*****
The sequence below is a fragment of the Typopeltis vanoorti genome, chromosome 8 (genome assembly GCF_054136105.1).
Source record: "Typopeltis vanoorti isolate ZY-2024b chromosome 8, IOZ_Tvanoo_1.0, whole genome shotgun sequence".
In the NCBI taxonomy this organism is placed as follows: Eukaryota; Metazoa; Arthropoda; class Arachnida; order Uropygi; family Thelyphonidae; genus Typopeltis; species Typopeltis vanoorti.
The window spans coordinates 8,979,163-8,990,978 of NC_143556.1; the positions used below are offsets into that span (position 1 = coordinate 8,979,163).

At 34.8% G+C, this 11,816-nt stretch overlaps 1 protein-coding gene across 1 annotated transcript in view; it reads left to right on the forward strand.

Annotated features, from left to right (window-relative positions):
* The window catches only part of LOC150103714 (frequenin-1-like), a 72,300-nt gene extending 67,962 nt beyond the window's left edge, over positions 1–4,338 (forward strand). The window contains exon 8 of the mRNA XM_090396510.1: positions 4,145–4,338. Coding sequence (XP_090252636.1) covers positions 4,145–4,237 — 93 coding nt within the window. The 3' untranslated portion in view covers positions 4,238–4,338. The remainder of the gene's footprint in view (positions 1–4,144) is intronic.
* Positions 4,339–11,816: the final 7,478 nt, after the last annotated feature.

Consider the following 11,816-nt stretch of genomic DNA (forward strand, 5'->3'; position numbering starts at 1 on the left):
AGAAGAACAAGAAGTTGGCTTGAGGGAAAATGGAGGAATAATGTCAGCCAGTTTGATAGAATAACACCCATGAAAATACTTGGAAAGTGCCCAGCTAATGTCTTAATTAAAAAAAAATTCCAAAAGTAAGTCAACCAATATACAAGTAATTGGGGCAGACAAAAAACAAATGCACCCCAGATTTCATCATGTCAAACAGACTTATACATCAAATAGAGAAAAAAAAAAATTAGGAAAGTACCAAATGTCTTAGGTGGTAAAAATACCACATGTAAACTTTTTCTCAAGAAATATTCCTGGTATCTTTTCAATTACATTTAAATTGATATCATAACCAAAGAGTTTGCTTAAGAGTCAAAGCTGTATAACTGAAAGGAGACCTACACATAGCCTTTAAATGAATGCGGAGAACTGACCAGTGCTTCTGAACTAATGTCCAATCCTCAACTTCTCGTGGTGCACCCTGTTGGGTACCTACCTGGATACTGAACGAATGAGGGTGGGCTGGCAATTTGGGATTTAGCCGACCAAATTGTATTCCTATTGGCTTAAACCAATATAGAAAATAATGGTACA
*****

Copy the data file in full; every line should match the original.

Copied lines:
The sequence below is a fragment of the Typopeltis vanoorti genome, chromosome 8 (genome assembly GCF_054136105.1).
Source record: "Typopeltis vanoorti isolate ZY-2024b chromosome 8, IOZ_Tvanoo_1.0, whole genome shotgun sequence".
In the NCBI taxonomy this organism is placed as follows: Eukaryota; Metazoa; Arthropoda; class Arachnida; order Uropygi; family Thelyphonidae; genus Typopeltis; species Typopeltis vanoorti.
The window spans coordinates 8,979,163-8,990,978 of NC_143556.1; the positions used below are offsets into that span (position 1 = coordinate 8,979,163).

At 34.8% G+C, this 11,816-nt stretch overlaps 1 protein-coding gene across 1 annotated transcript in view; it reads left to right on the forward strand.

Annotated features, from left to right (window-relative positions):
* The window catches only part of LOC150103714 (frequenin-1-like), a 72,300-nt gene extending 67,962 nt beyond the window's left edge, over positions 1–4,338 (forward strand). The window contains exon 8 of the mRNA XM_090396510.1: positions 4,145–4,338. Coding sequence (XP_090252636.1) covers positions 4,145–4,237 — 93 coding nt within the window. The 3' untranslated portion in view covers positions 4,238–4,338. The remainder of the gene's footprint in view (positions 1–4,144) is intronic.
* Positions 4,339–11,816: the final 7,478 nt, after the last annotated feature.

Consider the following 11,816-nt stretch of genomic DNA (forward strand, 5'->3'; position numbering starts at 1 on the left):
AGAAGAACAAGAAGTTGGCTTGAGGGAAAATGGAGGAATAATGTCAGCCAGTTTGATAGAATAACACCCATGAAAATACTTGGAAAGTGCCCAGCTAATGTCTTAATTAAAAAAAAATTCCAAAAGTAAGTCAACCAATATACAAGTAATTGGGGCAGACAAAAAACAAATGCACCCCAGATTTCATCATGTCAAACAGACTTATACATCAAATAGAGAAAAAAAAAAATTAGGAAAGTACCAAATGTCTTAGGTGGTAAAAATACCACATGTAAACTTTTTCTCAAGAAATATTCCTGGTATCTTTTCAATTACATTTAAATTGATATCATAACCAAAGAGTTTGCTTAAGAGTCAAAGCTGTATAACTGAAAGGAGACCTACACATAGCCTTTAAATGAATGCGGAGAACTGACCAGTGCTTCTGAACTAATGTCCAATCCTCAACTTCTCGTGGTGCACCCTGTTGGGTACCTACCTGGATACTGAACGAATGAGGGTGGGCTGGCAATTTGGGATTTAGCCGACCAAATTGTATTCCTATTGGCTTAAACCAATATAGAAAATAATGGTACA